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pharmacists across the country serve as the first line of health care services for so many patients around this country. people count on pharmacists' training and expertise to stay healthy and to stay informed. and most importantly, to stay out of urgent care centers and out of hospitals. that's why i'm proud to stand here today with my colleagues to recognize the quality, the affordable and personal care the pharmacists provide every day. and within that group of pharmacists we have a subset of pharmacists, and that's the community pharmacists and their pharmacies. they're also a great source, not only of the expertise they provide, but economic growth in rural communities like those in my district and across the state of iowa. . rural areas are very, very important in this as well. i'm a member of the small business caucus and i recognize how challenging it can be for hem to compete with the bigger
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pharmacies. face munity pharmacists challenges to compete with large entities. as far as their business transactions are concerned. i frequently visit community pharmacists and see the great job they are doing. and one pressing challenge in particular that will be discussed tonight is the ambiguity and the uncertainty surrounding the reimbursement of generic drugs. they account for the majority of drugs dispensed by pharmacists making transparency and reimbursement absolutely critical to the financial health of these small pharmacist. but pharmacists are rurmed through maximum allowable costs and this is a list that outlines the upper limit or the maximum amount that an insurance plan will pay for a generic drug. these lists are created by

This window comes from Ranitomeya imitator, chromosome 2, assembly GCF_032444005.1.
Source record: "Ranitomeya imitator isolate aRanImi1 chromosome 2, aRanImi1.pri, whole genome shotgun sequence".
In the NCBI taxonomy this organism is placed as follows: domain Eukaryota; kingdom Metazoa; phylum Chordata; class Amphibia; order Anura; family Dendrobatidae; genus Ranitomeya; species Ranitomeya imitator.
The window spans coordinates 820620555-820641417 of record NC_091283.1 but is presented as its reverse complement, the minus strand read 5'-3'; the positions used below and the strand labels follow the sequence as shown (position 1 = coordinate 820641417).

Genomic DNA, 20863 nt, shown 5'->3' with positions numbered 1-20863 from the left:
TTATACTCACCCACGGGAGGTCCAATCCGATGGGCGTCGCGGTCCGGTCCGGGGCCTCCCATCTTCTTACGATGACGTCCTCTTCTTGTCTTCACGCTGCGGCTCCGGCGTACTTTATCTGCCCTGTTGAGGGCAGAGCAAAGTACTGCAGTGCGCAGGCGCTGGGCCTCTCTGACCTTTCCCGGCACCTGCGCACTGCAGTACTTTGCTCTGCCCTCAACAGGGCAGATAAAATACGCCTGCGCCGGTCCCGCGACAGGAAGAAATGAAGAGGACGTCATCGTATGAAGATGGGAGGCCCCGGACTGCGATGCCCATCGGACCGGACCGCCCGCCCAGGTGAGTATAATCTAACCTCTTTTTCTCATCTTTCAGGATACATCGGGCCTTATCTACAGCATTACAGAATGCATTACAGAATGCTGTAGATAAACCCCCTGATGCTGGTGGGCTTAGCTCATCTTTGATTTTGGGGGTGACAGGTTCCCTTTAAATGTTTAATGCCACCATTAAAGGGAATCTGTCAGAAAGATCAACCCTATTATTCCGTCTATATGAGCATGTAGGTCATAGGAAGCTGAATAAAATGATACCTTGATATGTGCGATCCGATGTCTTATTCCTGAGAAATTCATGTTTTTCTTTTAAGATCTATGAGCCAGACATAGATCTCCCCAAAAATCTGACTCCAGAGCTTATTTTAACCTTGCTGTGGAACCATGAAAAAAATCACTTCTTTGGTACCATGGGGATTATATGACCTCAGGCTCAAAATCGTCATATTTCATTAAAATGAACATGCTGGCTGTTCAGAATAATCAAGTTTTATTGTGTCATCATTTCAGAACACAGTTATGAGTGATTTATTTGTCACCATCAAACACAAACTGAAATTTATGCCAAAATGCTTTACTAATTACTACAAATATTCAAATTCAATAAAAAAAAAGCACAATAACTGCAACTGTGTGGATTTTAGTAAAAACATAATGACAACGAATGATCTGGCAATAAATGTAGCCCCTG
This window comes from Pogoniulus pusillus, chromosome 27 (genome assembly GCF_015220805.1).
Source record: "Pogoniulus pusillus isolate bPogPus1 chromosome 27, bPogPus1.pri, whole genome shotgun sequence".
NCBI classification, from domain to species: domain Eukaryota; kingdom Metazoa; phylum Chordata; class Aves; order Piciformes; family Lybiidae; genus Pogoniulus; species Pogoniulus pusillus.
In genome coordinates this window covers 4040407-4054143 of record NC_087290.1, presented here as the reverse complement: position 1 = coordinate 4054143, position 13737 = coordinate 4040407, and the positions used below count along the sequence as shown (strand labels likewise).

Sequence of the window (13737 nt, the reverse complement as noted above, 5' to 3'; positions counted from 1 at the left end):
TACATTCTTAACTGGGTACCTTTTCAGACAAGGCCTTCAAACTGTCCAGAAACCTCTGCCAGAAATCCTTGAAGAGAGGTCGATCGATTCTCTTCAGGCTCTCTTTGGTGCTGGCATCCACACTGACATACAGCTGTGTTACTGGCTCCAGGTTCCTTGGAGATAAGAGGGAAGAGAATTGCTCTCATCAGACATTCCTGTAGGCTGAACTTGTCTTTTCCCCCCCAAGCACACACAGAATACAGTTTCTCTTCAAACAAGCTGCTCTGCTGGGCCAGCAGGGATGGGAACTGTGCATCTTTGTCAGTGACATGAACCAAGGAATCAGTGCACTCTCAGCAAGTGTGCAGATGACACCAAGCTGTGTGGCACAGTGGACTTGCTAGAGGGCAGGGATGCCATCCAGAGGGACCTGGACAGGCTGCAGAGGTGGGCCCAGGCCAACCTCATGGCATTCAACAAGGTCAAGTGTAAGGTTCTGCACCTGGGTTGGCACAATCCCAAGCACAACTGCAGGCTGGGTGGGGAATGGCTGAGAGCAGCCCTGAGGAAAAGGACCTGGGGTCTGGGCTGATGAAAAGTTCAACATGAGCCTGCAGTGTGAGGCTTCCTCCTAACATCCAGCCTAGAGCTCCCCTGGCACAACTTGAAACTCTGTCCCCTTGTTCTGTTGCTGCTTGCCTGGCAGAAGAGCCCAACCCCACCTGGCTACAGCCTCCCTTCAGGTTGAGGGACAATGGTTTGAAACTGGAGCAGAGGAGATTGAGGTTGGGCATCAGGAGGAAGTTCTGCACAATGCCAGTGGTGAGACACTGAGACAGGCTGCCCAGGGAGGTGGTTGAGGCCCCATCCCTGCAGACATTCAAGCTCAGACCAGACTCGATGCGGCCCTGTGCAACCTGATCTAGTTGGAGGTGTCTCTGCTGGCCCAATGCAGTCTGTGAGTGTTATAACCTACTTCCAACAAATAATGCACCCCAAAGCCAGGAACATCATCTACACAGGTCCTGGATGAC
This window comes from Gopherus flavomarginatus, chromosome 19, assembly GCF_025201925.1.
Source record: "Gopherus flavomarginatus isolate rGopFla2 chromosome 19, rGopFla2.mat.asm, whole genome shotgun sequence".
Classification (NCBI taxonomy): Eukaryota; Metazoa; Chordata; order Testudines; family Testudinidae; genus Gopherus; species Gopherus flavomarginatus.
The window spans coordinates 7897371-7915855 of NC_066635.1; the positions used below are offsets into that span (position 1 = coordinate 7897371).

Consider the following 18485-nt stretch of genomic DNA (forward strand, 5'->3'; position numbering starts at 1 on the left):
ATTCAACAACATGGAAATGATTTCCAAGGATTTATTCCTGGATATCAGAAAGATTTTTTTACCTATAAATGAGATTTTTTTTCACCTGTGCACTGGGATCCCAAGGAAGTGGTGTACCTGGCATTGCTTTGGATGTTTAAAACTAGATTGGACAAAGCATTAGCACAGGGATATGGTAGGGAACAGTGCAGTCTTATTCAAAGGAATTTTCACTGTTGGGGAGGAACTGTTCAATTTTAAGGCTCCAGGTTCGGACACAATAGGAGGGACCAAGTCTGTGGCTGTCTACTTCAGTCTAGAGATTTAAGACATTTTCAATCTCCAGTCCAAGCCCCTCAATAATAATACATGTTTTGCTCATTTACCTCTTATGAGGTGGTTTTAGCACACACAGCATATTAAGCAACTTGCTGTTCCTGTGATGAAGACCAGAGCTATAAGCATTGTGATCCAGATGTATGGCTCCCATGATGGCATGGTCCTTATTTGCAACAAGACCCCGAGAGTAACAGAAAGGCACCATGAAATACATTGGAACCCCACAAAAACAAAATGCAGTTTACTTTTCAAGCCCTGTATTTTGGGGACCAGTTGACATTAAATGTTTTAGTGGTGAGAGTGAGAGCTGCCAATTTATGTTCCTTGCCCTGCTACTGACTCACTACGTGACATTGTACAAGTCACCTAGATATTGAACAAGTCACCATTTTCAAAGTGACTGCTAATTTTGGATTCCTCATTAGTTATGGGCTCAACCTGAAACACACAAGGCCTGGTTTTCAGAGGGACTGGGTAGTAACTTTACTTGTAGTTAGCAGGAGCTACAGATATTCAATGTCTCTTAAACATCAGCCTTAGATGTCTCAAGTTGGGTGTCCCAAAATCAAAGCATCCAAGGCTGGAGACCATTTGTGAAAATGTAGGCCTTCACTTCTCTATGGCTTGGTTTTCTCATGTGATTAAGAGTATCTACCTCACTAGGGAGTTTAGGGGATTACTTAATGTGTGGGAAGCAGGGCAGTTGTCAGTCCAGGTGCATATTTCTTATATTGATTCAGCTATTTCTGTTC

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pharmacy benefit managers, as mr. collins mentioned. this is the drug middle man. but one of the problems is that the medthodology to get these lists are not disclosed and not updated, resulting in is a cists rurmed -- it major problem because when they aren't keeping the costs of drugs consistent, those could be a serious financial burden. and we know when they have a financial burden, that will affect their business and the economy in the area. that's going to affect their patients as well, and that, we can't have, folks, as we are moving in this country doing what we can to reform health care. and when we talk about reimbursement, uncertainty for pharmacists and uncertainty for